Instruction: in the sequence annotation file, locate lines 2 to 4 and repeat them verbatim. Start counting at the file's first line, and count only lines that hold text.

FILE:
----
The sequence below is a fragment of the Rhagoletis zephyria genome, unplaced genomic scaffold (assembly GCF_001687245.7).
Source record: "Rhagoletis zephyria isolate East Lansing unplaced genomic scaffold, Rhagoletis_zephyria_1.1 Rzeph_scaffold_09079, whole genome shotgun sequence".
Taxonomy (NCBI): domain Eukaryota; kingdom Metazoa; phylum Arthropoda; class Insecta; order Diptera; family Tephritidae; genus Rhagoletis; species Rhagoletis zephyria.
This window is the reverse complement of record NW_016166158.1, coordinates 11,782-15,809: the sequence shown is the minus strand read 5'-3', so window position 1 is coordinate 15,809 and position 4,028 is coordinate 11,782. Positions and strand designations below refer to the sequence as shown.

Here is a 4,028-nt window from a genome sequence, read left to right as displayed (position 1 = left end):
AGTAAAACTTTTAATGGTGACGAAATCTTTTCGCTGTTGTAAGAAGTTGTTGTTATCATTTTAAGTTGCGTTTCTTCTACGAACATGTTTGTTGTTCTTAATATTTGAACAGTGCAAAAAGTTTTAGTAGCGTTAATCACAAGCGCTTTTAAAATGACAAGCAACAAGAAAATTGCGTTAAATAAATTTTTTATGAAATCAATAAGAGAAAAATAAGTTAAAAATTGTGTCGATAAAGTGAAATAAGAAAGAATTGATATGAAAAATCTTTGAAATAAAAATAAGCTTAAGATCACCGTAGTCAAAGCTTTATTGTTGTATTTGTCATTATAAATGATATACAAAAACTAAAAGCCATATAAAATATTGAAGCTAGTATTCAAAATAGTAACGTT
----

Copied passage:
Source record: "Rhagoletis zephyria isolate East Lansing unplaced genomic scaffold, Rhagoletis_zephyria_1.1 Rzeph_scaffold_09079, whole genome shotgun sequence".
Taxonomy (NCBI): domain Eukaryota; kingdom Metazoa; phylum Arthropoda; class Insecta; order Diptera; family Tephritidae; genus Rhagoletis; species Rhagoletis zephyria.
This window is the reverse complement of record NW_016166158.1, coordinates 11,782-15,809: the sequence shown is the minus strand read 5'-3', so window position 1 is coordinate 15,809 and position 4,028 is coordinate 11,782. Positions and strand designations below refer to the sequence as shown.